Severely Disabled Call for 24-Hour Care

This article appeared online on October 3, 2017 for The Korea Herald. By Bak Se-hwan and Anita McKay.


As a software engineer, Yoo Yong-sik never thought that he would be unable to live independently.

Since being diagnosed with motor neurone disease, sometimes known as Lou Gehrig’s disease, in 2010, Yoo, 55, now finds himself facing the reality that the country’s disability care budget covers only half the cost of the home help services that he needs for 24 hours a day.

“I can no longer work and take care of myself, but I sure don’t want sympathy. I just want to be treated fairly by the government, whose primary goal is to protect its citizens,” Yoo told The Korea Herald.

“It’s a tragedy for myself and also for other people like me whose lives will be affected by the government’s negligence toward the plight of us who cannot afford to pay for the 24-hour care services.”

The government’s lack of support left him with no choice but to give up his independent home life to receive 24-hour care at a cheap medical facility, Yoo said.

While South Korea’s new government vows to address social inequality by boosting the minimum wage and unemployment benefits, it still largely fails to come to grips with the challenges faced by people with disabilities who need 24-hour care, Yoo and other activists said.

They say the government’s care package only allows them to receive 13 hours of home help service a day, even though they need 24-hour support. The remaining 11 hours come as a burden for each city and province to cover, and in many cases, disabled people have to pay for care out of their own pockets.

According to government data, disabled South Koreans make up around 5 percent of the country’s 50 million population.

Since 2015, the capital Seoul has vowed to provide 24-hour care services for up to 200 people with severe disabilities, but currently only 98 people are receiving the full package, according to one of its district offices.

“Our district has set up our own budget of 270 million won ($239,000) for the past few years and even increased the budget for this year to reflect the inflation rate. But the budget is still not enough to cover 24-hour services for all those who need it,” said Lee Kang-se, head of the social welfare department of the city’s Songpa-gu district.

Insufficient home care support can lead to deadly incidents.

In June 2016, a 40-year-old woman with Lou Gehrig’s disease died from breathing problems at home after her respirator was accidently withdrawn from her mouth.

Another similar incident happened in the same year, taking the life of a 50-year-old woman with brain disorder. Both were left unattended at the time of the accident.

“It’s time for the central government to come up with a solution,” said Kim Jun-woo, head of a local charity group, Songpa Solution Center for Independent Living. “We can’t just blame the district offices for not providing the 11 hours that the state left them to provide.” Kim said.

Park In-Chun, 59, has been a quadriplegic all his life and has to rely on three different government agencies for 24-hour care. He came to Seoul’s Songpa district five years ago to receive better care. Like Park, many people with disability are moving to different cities because benefits differ from city to city.

“I’m dependent on care workers all the time. It was OK when my parents were alive, they paid for everything,” he said.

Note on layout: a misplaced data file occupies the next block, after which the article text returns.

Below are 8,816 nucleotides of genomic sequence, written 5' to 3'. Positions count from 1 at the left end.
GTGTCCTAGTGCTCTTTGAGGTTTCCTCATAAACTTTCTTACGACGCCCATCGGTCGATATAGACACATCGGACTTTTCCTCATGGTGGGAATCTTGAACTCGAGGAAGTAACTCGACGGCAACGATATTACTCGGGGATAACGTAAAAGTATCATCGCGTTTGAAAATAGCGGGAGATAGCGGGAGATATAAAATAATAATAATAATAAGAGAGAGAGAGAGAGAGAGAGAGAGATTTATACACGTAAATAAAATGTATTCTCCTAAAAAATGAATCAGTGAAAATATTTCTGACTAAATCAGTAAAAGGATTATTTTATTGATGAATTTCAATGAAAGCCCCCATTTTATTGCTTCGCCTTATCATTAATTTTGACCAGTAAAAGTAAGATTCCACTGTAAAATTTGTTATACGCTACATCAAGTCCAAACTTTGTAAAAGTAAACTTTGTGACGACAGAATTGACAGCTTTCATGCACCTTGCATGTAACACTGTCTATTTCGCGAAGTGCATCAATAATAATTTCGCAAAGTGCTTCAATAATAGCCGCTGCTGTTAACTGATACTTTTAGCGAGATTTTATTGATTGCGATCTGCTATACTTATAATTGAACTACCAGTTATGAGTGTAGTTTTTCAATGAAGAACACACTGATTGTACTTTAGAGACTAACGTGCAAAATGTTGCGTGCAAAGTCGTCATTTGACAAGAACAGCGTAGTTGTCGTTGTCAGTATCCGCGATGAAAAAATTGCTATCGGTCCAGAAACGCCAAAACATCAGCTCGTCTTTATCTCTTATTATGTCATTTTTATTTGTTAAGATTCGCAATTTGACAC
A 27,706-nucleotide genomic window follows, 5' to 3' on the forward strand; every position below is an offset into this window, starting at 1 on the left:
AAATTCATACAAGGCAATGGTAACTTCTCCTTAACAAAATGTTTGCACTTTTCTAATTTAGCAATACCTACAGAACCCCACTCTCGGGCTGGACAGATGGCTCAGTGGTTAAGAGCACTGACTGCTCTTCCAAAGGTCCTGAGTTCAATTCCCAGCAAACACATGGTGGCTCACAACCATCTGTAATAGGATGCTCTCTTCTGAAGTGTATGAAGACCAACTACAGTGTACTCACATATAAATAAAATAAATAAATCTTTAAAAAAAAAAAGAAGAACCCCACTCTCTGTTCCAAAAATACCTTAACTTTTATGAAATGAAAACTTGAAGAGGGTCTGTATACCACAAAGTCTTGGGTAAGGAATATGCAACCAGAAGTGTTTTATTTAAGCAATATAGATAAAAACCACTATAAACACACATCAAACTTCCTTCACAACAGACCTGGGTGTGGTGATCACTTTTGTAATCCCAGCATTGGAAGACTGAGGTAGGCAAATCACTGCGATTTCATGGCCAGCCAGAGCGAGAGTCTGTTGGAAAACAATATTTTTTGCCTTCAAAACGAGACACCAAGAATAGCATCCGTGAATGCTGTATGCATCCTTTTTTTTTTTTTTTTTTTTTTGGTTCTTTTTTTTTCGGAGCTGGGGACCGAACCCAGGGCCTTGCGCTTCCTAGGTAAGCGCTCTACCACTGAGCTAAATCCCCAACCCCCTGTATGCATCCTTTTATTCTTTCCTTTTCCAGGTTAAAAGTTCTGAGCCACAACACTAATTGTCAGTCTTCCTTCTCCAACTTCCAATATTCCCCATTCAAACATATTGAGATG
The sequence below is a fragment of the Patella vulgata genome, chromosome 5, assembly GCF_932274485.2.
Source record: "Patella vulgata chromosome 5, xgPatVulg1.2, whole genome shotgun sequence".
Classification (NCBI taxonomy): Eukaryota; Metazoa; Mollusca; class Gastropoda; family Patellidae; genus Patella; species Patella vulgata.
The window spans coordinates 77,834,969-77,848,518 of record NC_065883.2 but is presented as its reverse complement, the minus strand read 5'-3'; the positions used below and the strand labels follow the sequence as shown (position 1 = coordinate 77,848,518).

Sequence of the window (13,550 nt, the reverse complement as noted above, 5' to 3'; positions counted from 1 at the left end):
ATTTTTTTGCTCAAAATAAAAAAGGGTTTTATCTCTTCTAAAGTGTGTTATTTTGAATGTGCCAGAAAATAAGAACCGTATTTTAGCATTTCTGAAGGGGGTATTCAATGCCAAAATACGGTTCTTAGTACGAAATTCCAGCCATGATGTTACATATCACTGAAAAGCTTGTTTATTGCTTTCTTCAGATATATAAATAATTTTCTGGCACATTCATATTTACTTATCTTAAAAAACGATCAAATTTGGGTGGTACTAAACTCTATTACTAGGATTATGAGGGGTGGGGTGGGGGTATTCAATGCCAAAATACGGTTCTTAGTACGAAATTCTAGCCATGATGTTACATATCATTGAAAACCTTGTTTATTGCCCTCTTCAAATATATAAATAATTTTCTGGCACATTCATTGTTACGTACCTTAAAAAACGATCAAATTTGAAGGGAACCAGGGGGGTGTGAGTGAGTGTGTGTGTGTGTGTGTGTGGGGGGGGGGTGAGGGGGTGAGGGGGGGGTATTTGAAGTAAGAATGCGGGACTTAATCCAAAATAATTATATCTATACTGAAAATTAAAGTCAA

But earlier this year the district office reduced his covered care hours from 120 to 100 a week.

To make sure he receives round-the-clock care, his caregivers work an extra 30 minutes for free after each shift. On top of this, they run errands for him in their spare time, as Park cannot be left alone and cannot afford to have more than one support worker at a time. He needs two people to lift him and relies on help from people from his church to help him bath.

“For disabled people, it’s not like we want special rights. I tried to commit suicide three times. I failed. I want to live but living like something else, with purpose,” he said.

Last month, Park wrote a letter to the district office asking that his care hours be reinstated. He received a response saying that the letter was forwarded to the Welfare Ministry but has yet to hear back. “I am alive. I just want some support from the government,” he said.

The Ministry of Health and Welfare told The Korea Herald it was “in the works to address the disability care issue,” but denied to reveal further details.

The provision of 24-hour support for the seriously disabled is not welfare, it could be a matter of life or death, says Cho Hyun-soo, policy director of a nonprofit activist group, Solidarity Against Disability Discrimination.

“The problem is in case of an emergency, the lack of support could kill these people,” Cho said, stressing that Korea’s state support for disability care services is far below the average for member countries of the Organization for Economic Cooperation and Development in terms of its budget.

Things are tough for the care workers as well.

Wages for home care workers have been largely stagnant, hovering just above 6,900 won an hour. The workers are paid by the government, but the center takes a 25 percent cut of their pay for connecting them and covering their insurance.

But low wages often drive people who find the work meaningful out of the field, Cho noted.

“These people care deeply for their work, but because of low wages they often do part-time jobs at night or even go and find other kinds of jobs,” Cho added.

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